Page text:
Ice Like Fire, by Sara Raasch
Genres: Young Adult, High Fantasy
Horrible things have happened to us, are still happening to us, will happen every day for the rest of our lives, probably. What defines us is not our ability to never let them break us—what defines us is not letting them own us.
Okay. About that ending.
I want to punch that ending. I want to kick it in the balls. I want to take it by the hair, and with every ounce of my strength, I want to smash that fucking ending into the floor.
It made me cry. Tears literally fell down my face, when I had just complained about not having a similar reaction to Forbidden. I threw the book across the room and punched my bed, because what the fuck Sara Raasch oh my god how could you do this to me. WHY.
Okay. Okay, I think I’m good.
Why only two stars? To be blunt, it’s because the rest of the book was a disappointment. Snow Like Ashes was full of twists and thrills, with plenty of bloodshed to keep me happy. Ice Like Fire had a fast pace, but without anything happening it only benefited in keeping the story from dragging to a crawl.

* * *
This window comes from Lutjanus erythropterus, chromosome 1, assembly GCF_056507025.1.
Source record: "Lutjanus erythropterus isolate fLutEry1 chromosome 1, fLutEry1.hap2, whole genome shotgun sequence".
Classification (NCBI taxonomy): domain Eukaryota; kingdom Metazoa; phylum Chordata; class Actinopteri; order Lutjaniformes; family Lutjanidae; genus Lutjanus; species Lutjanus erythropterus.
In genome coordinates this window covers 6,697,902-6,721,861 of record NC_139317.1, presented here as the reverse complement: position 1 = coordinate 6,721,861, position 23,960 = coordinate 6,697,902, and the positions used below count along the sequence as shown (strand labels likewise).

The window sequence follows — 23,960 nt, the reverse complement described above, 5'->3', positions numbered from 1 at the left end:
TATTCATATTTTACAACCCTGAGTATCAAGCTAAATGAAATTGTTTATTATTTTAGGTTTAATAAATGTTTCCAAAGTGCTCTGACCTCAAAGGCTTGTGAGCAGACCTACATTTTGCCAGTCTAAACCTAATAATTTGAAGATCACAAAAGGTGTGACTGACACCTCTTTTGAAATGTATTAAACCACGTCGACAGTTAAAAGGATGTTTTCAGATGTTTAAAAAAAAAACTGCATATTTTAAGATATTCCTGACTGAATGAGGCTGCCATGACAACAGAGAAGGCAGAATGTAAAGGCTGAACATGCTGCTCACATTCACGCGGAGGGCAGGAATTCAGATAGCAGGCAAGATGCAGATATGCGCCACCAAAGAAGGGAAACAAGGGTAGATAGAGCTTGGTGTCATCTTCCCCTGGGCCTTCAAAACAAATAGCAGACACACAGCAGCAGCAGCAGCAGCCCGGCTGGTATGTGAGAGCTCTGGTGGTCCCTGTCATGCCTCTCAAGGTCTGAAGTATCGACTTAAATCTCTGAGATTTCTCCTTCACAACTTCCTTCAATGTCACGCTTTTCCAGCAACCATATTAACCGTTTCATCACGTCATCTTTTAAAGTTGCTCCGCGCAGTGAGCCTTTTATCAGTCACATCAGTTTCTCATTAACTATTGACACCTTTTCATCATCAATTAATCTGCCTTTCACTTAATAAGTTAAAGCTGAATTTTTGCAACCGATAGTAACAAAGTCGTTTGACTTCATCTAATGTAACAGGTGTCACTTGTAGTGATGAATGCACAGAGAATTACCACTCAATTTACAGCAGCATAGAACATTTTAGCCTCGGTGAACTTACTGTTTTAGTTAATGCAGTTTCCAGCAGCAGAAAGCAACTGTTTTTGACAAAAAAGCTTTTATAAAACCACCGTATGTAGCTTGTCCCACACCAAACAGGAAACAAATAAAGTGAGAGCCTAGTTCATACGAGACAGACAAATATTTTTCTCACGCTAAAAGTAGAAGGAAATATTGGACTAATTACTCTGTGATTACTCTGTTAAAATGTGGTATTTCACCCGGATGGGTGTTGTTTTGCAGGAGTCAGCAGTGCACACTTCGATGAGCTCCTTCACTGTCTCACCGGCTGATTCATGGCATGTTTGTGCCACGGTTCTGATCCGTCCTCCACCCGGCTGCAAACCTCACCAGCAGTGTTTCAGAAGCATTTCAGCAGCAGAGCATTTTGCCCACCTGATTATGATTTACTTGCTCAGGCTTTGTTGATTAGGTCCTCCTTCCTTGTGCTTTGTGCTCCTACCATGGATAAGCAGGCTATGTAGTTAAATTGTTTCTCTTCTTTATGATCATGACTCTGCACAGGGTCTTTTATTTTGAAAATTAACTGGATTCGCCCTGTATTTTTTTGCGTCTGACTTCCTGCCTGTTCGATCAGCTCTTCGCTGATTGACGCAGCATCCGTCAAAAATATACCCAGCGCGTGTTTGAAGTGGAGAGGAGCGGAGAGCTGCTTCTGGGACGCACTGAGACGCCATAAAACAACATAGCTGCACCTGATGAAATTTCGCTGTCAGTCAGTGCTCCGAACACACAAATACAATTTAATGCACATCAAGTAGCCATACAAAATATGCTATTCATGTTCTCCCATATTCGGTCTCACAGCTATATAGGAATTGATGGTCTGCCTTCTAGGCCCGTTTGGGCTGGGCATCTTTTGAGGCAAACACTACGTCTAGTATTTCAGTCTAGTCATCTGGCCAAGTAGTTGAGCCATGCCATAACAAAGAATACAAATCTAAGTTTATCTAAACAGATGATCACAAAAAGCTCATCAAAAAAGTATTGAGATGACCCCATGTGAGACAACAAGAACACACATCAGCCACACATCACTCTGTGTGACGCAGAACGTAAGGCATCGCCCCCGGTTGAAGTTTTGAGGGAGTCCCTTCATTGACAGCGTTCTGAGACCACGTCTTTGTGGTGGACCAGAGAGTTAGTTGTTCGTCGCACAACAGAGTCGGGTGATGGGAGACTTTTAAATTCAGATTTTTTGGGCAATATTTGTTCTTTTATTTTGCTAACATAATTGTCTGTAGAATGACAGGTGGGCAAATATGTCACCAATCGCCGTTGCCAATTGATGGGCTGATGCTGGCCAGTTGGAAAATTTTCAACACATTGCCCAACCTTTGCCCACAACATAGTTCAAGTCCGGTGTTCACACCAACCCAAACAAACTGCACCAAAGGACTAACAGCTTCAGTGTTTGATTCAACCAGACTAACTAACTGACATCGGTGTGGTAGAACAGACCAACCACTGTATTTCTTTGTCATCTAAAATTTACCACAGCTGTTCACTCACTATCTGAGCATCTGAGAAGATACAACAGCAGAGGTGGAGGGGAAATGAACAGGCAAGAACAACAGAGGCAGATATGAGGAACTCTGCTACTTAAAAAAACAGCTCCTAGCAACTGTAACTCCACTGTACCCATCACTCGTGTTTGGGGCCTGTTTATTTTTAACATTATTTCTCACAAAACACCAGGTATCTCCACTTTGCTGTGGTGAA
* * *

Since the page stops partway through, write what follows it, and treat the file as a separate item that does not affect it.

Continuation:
All that really happens in Ice Like Fire is Meira traipsing across the country in search of three keys, mixed with her inner struggle to be a queen and to not fail as a ruler. That’s it. That’s all that happens, until the last 70 pages where all of the action is crammed into one place.
So much was missing. For one, the Meira I loved in book one is gone. Queen Meira is fairly unlikable in comparison to Meira the soldier. While in Snow Like Ashes I loved her imperfections and that she made mistakes, now her choices are borderline idiotic. Even when I know she’s only trying to do what’s best for her kingdom, I still found her infuriating and longed for the girl I once knew. Then, the love triangle that wasn’t such a big deal in Snow Like Ashes comes in full throttle at the start of Ice Like Fire. In-between Meira totally fucking up at the ceremony and leaving for the Summer Kingdom, it felt like I was drowning in Theron vs. Mather.
Maybe if there had been as many fights as there had been physical descriptions—oh my god, so many—then this book would’ve surpassed Snow Like Ashes. But all of the action was shoved in at the end, which, though it ruined me emotionally, it also left me reeling. It felt like Raasch info-dumped everything at the end, which made the book feel unbalanced and didn’t give me enough time to process what was going on.
This was a disappointing sequel, but I think Frost Like Night will be much better. I think this series is going to walk away from traveling and politics and go back to what it once was. I hope so, anyway.